He was the 7th and last born child of Leopold Mozart and Anna Maria. He was born on 27th January 1756 as a great consolation to his parents, as five of their children had died while still infants.
His parents took him to get baptized at St. Rupert’s Cathedral a day after his birth. The cathedral stands in Salzburg, the capital city of the Archbishopric of Salzburg in the Holy Roman Empire (today’s Austria). He grew up as a devoted Roman Catholic and did not deviate from this faith all his life.
He loved his sister and watched as their father taught her to play the keyboard, also known as a clavier. After showing interest in it, his father began to teach him how to play, keeping to time and striking the chords so that it sounds good. He learned to play the clavier in no time and could play it faultlessly.
His talent evolved rapidly after learning how to play the clavier. His father, who was his teacher, listened as he played the compositions to him and recorded them in the Nannerl Nontenbuch.
At a young age, he traveled widely for concert tours and met many established musicians. One of them, Johann Christian Bach, praised Mozart for his taste and great skill. Even with the challenging and primitive travel conditions, Mozart embraced other composers’ work and acquainted himself with their writing styles.
This fact about Mozart is one that thrust his career and made him recognized. He wrote his first symphony at the age of eight, an Ontario at eleven, and his first opera at twelve years old. His musical journey gained momentum at this early age, and by the time he was 15 years old, he had a seat on the court orchestra. Although he enjoyed learning different music genres and working with great musicians, Mozart was unsatisfied with the low pay at the Salzburg court, and so he resigned.
He married Constanze Weber in 1782 and had six children, but only two survived. Mozart wasn’t the typical body-built man, but with his small pock-marked face, he had a great sense of humor and was free to enjoy life to the fullest. He had first fallen in love with Constanze’s elder sister, Aloysia, but she had lost interest in him after their first separation.
He stood out in Vienna as the finest keyboard player after participating in a competition as a pianist before the Emperor in 1981. His career as a composer became prosperous during this period. His opera “The Abduction from Seraglio” was played all through Europe. The Emperor became a substantial supporter of Mozart’s musical dream.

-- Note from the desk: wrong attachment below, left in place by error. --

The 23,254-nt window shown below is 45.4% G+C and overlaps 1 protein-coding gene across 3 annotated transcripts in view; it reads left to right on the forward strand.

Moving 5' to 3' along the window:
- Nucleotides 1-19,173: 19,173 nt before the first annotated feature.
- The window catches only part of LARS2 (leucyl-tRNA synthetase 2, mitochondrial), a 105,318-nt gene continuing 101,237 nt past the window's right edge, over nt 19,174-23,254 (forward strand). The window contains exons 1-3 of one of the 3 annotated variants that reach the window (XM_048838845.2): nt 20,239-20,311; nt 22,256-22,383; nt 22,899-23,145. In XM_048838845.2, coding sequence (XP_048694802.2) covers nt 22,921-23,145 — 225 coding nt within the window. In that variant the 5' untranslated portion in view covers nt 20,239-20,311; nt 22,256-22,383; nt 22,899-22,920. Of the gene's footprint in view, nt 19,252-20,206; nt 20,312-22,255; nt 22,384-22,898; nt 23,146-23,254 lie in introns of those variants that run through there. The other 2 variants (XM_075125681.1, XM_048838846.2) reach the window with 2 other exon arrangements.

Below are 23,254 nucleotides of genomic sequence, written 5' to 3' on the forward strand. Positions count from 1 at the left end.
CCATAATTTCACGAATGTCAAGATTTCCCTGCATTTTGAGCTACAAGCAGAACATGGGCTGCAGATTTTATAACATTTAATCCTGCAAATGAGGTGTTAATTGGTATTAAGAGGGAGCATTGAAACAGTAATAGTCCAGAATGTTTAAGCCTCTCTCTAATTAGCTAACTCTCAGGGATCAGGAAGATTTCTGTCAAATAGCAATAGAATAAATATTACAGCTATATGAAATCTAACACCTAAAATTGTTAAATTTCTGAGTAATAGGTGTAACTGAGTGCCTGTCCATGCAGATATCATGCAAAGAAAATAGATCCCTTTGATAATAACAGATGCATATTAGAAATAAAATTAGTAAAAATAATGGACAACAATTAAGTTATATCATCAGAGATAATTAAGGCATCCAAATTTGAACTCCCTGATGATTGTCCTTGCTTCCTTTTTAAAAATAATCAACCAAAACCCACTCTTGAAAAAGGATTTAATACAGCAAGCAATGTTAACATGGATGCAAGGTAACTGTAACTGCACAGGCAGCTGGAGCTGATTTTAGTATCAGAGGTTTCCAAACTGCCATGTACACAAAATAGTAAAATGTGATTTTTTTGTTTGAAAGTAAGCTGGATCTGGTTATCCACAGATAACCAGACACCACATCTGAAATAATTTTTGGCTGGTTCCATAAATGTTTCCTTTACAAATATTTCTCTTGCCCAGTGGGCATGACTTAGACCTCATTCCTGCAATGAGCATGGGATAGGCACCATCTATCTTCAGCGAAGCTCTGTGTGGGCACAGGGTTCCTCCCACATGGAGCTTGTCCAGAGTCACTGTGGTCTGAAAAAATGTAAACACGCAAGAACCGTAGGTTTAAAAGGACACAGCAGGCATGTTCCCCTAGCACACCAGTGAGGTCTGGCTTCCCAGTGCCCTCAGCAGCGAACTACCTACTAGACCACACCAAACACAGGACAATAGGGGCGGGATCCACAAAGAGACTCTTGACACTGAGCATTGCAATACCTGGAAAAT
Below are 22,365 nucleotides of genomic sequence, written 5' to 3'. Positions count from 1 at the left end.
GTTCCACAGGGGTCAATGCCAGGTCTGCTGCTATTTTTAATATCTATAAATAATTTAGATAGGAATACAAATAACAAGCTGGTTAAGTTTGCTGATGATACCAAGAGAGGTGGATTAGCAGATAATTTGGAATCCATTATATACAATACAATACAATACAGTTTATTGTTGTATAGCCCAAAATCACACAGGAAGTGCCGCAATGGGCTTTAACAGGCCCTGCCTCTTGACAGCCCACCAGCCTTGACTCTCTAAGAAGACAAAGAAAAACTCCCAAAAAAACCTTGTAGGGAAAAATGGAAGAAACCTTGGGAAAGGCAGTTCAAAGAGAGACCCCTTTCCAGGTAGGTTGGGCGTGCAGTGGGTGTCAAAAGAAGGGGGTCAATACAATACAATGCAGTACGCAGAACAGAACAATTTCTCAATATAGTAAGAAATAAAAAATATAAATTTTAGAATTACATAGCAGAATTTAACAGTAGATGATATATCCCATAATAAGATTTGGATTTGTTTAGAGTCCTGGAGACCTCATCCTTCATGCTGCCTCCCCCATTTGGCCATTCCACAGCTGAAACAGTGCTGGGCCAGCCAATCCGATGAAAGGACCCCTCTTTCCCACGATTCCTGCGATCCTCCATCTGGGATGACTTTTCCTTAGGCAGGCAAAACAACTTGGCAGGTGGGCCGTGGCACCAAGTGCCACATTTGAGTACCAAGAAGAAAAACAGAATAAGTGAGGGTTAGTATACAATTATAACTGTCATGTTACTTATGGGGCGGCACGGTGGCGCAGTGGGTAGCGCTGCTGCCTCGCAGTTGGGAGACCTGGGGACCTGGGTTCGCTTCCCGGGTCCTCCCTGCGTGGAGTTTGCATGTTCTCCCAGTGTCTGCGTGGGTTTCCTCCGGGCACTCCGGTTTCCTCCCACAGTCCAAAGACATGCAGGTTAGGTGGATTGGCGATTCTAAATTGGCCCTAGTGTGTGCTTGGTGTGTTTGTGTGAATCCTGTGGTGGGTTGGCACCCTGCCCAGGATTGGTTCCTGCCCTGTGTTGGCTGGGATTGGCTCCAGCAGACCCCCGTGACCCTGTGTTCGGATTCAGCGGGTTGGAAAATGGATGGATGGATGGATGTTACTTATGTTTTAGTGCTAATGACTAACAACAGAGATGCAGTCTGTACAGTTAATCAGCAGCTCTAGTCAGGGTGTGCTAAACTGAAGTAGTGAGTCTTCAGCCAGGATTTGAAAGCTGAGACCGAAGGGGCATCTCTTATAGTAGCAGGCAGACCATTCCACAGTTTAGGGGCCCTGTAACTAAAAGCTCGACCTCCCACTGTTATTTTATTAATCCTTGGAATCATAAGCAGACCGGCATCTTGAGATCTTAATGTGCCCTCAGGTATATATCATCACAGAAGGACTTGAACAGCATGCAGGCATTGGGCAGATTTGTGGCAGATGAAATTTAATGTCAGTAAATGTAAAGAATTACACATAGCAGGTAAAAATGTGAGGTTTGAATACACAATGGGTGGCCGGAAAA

Following his breakthroughs in Vienna, he decided to settle there as a freelance composer and performer. His father was not pleased with this decision and fervently opposed him, forcing him to reconcile with his former employer. Mozart heard none of it and continued to pursue his music career undeterred.
Between 1782 and 1785, his career reached its peak as he organized many popular concerts, with him as the soloist. During this period, he made enough money to live luxuriously – he and his wife moved to an expensive apartment, sent their son to a boarding school, and even had servants.
In 1784, he joined Freemasonry and began to compose Masonic music occasionally. One of the Masonic specials he made is the Maurerische Trauermusik. This new commitment became a crucial part of his life as he attended meetings and made friends from the Masons group.
The great success achieved from his masterpiece “The Abduction from Seraglio” enticed him to continue writing concertos and performing as a piano soloist. He found his way back to writing operas and had significant collaborations with the famous Lorenzo Da Ponte. These compositions were musically complex and were quite tricky for listeners.
His last year before his illness can be described as the most productive year of his life, as he experienced great public success and was very satisfied with his work. At the time of his death in December 1791, he left incomplete albums of his operas (La Clemenza di Tito and The Magic Flute) that he had premiered before his wealth deteriorated.
During his illnesses, he portrayed symptoms such as vomiting, swelling, millet rushes, and severe pain, which would suggest many different diagnoses. This fact is one of Mozart’s most argued points, as some people have rumored that his rivals might have poisoned him.
His burial was in a common grave that could face excavation in about ten years. There was not much recognition as compared to the concerts he held that had full attendance.
There was a sudden rise in interest for his work, and many authors came out to write his biography and verify facts about Mozart that had remained a mystery to many people. Many publishers also looked to produce his completed work.
Did you know all of this about Mozart? What did you know already?
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